While officials say there are dry conditions in the central and southern part of the territory, Wildland Fire Management says they are prepared for whatever comes their way.
Yukon Wildland Fire Management says while it's dryer than normal in the central and southern part of the territory, it's tough to predict how the fire season will turn out.
Chief Meteorologist Mike Smith says the snow-free date in many areas happened about a month earlier than expected, which will give those ground fuels extra time to dry out.
He also says temperatures will be above normal.
"I have a high degree of confidence saying by July 1st if I sum up all the numbers, we probably will turn out to be warmer than normal throughout the territory," Smith said. "But what that's missing is how does that come about is every day one degree above normal, or do we have one week of 30 degrees (that is) hot and dry."
Director Damien Burns says the full complement of crews will be ready to go for the season Wednesday.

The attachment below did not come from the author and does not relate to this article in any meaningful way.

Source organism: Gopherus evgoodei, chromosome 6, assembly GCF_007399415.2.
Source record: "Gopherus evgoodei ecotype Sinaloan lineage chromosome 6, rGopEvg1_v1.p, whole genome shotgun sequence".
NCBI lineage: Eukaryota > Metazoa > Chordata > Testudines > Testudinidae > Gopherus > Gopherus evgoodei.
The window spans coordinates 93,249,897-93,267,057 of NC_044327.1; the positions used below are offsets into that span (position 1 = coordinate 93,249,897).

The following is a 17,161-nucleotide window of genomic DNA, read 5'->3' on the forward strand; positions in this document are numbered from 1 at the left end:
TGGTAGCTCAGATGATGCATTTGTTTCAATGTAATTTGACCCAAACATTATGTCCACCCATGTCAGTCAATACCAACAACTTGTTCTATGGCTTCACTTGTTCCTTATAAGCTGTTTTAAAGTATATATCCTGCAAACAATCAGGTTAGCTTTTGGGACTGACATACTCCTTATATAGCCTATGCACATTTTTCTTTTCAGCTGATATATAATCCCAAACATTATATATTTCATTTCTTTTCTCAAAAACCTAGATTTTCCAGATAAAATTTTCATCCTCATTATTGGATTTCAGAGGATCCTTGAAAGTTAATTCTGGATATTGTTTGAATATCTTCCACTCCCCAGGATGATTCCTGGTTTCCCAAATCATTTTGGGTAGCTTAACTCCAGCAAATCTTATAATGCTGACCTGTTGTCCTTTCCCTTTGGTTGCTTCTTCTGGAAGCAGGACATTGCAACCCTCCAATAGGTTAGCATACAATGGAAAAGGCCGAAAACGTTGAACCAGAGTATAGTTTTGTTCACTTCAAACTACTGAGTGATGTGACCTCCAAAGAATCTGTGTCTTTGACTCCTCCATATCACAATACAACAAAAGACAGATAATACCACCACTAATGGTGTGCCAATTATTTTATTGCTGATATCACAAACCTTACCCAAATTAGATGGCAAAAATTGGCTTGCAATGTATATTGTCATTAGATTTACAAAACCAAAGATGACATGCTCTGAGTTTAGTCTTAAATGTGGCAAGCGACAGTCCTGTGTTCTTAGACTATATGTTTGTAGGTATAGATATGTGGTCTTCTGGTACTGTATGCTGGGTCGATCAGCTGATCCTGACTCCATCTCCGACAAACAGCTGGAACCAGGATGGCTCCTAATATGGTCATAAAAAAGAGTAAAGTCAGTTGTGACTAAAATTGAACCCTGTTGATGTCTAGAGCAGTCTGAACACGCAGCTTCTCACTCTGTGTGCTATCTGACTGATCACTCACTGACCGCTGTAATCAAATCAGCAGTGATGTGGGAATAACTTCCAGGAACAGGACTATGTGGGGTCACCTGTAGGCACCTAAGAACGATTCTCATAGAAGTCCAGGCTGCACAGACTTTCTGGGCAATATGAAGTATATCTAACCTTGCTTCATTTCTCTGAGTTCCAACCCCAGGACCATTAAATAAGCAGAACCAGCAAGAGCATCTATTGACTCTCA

"No matter what the weather predictions tell us, we do remain prepared at every point in the summer to respond to wildfires as they might occur," Burns said. "We are prepared to respond with some of the best fire crews in the world. In Yukon, we have the highest level of training available in Canada, and some of the best resources available."
Burns asks Yukoners to remain vigilant in the outdoors so no human-caused fires are sparked.
As for what it costs each year to fight wildfires, Burns says the five-year average has the price tag coming in at about $10 million dollars per year.
(Smith goes over the weather conditions during Thursday's media briefing. Photo: Tim Kucharuk/CKRW)